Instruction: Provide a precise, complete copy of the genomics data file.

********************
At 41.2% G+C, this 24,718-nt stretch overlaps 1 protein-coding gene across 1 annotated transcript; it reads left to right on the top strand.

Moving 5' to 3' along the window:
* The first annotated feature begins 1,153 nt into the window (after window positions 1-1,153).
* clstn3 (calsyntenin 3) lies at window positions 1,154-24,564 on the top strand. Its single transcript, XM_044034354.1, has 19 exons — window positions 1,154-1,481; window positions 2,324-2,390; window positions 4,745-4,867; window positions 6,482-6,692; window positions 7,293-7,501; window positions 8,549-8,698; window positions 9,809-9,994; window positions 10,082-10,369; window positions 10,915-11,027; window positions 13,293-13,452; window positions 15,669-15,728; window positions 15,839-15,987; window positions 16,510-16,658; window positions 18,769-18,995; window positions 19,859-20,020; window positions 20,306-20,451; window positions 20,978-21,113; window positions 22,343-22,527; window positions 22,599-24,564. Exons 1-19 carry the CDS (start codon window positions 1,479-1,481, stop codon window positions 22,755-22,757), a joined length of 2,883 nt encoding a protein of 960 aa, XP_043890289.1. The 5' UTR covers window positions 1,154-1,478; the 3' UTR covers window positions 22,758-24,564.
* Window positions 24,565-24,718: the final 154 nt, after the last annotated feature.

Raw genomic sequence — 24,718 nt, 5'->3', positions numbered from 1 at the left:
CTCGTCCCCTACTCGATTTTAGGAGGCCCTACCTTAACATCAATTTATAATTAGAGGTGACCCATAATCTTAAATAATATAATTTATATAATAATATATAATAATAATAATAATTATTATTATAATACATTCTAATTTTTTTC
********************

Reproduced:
At 41.2% G+C, this 24,718-nt stretch overlaps 1 protein-coding gene across 1 annotated transcript; it reads left to right on the top strand.

Moving 5' to 3' along the window:
* The first annotated feature begins 1,153 nt into the window (after window positions 1-1,153).
* clstn3 (calsyntenin 3) lies at window positions 1,154-24,564 on the top strand. Its single transcript, XM_044034354.1, has 19 exons — window positions 1,154-1,481; window positions 2,324-2,390; window positions 4,745-4,867; window positions 6,482-6,692; window positions 7,293-7,501; window positions 8,549-8,698; window positions 9,809-9,994; window positions 10,082-10,369; window positions 10,915-11,027; window positions 13,293-13,452; window positions 15,669-15,728; window positions 15,839-15,987; window positions 16,510-16,658; window positions 18,769-18,995; window positions 19,859-20,020; window positions 20,306-20,451; window positions 20,978-21,113; window positions 22,343-22,527; window positions 22,599-24,564. Exons 1-19 carry the CDS (start codon window positions 1,479-1,481, stop codon window positions 22,755-22,757), a joined length of 2,883 nt encoding a protein of 960 aa, XP_043890289.1. The 5' UTR covers window positions 1,154-1,478; the 3' UTR covers window positions 22,758-24,564.
* Window positions 24,565-24,718: the final 154 nt, after the last annotated feature.

Raw genomic sequence — 24,718 nt, 5'->3', positions numbered from 1 at the left:
CTCGTCCCCTACTCGATTTTAGGAGGCCCTACCTTAACATCAATTTATAATTAGAGGTGACCCATAATCTTAAATAATATAATTTATATAATAATATATAATAATAATAATAATTATTATTATAATACATTCTAATTTTTTTC